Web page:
A small part of me was hoping Soldier's Boy's raid on Gettys would work and drive the Gernians away from the frontier. It seemed like the least distasteful option on the table. Of course, I didn't expect it to work. Nevertheless, I am disappointed with the way Hobb ultimately resolves the conflict between the Gernians and the Specks. It seems like cheating, a distraction instead of a resolution. And "the magic" accomplishes it all through Nevare, without Nevare having much of an influence at all. This disempowerment of the protagonist is never a good thing; it verges perilously close to deus ex machina territory, and it robs the resolution of its reward.
And then after that resolution, the story doesn't end. No, it keeps on going in a coda as a restored Nevare leaves the Specks behind to return to Gernia. Because you can go home again? This ending, more than anything else about Renegade's Magic disappoints me. After making such a big deal of the division between Nevare and Soldier's Boy and the uncertainty over what would happen when the two merge … the result is nothing. The resulting character seems suspiciously like Nevare: Gernian and whiny.
It's obvious from the first book that Hobb had set herself a difficult task. After all, her characters are just as nasty and self-centred as those involved in the colonization of the Americas, and look how well that went. So I'm not sure what I expected when it comes to resolving the conflict between the Gernians and the Specks, especially because I seem so dissatisfied in any "magical" ending. Despite my reservations, I will give Hobb credit for her careful foreshadowing in earlier books and her ability to make lesser plot threads coalesce during the climax.
Unfortunately, the exciting moments, such as Soldier's Boy's raid and the climax, are few and far between here. Renegade's Magic is almost as dull as Forest Mage: in the latter, Nevare spent most of the book as a cemetery sentry; in the former, Soldier's Boy spends most of his time eating and butting heads with other Speck Great Ones. Neither book is in any particular hurry to tell its story, and neither does it with the skill that Hobb demonstrates in Soldier's Son. I'm at a loss to explain why this is, why the first book of a trilogy can be so good while the sequels suffer from structural and narrative flaws. Some of this must be subjective, since other people don't have as much of a problem with these two books.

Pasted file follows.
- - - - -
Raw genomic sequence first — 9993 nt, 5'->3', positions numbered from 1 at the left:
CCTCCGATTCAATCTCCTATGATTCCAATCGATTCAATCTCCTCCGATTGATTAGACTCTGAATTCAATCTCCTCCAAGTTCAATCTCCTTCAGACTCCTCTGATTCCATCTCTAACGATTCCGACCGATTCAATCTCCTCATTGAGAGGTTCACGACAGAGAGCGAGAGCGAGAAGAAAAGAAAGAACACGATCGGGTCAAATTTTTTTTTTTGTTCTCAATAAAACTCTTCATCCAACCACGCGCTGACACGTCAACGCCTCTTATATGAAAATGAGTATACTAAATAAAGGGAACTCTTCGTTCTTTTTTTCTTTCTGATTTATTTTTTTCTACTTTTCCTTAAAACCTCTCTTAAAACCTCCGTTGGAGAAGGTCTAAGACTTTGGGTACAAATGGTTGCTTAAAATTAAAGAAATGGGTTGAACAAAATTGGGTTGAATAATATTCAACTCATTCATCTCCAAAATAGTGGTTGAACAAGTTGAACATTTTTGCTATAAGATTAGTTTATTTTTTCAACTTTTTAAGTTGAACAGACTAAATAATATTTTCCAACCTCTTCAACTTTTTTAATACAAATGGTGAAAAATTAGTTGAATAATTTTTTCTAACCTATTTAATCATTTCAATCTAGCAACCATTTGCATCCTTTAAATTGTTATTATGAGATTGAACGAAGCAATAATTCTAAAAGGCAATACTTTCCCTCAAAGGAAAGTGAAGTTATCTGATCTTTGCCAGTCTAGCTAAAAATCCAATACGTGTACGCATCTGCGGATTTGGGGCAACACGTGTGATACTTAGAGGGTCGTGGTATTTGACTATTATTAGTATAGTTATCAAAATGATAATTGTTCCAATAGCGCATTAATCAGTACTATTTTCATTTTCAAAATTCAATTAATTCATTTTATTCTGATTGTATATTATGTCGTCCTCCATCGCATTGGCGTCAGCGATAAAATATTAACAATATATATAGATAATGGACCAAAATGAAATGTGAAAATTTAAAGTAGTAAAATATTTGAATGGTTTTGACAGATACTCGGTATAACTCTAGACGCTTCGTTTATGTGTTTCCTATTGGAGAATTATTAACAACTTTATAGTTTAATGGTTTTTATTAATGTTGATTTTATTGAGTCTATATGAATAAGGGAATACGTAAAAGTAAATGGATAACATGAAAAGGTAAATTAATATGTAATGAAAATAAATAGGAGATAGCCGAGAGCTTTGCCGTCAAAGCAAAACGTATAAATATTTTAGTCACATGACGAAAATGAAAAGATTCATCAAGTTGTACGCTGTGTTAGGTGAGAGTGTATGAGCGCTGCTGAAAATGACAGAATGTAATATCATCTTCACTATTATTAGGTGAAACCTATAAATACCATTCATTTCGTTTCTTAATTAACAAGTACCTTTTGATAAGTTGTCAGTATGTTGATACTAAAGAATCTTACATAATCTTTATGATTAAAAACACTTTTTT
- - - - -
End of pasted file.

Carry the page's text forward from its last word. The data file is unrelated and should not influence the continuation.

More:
Objectively, though, I think it comes down to a problem of focus. Take Orandula, the god of death, life, balances, and smartass carrion birds, as an example. Great character; I love its dialogue. Still, was there much of a point? It seemed like such a random addition to this universe, more useful as a plot device than a thematic one. Hobb's insistence on spending so much time on Soldier's Boy's careful rebuilding of his reserves and training of the Speck "army" seems like little more than padding to me. I wish there had been a more tangible goal to which the story could have built, something for Soldier's Boy and Nevare to do other than bicker and concoct half-baked schemes while waiting for the magic to take over and solve everything.
Hobb has a nice writing style and a good ability for describing the world her characters inhabit. Yet these books fail to provide the type of complex narrative I desire in my fantasy. The issues are there. The characters are waiting, but they aren't given enough direction, and Hobb keeps them on too tight a leash. Sorry to say, but Renegade's Magic is far more representative of the trilogy than Shaman's Crossing.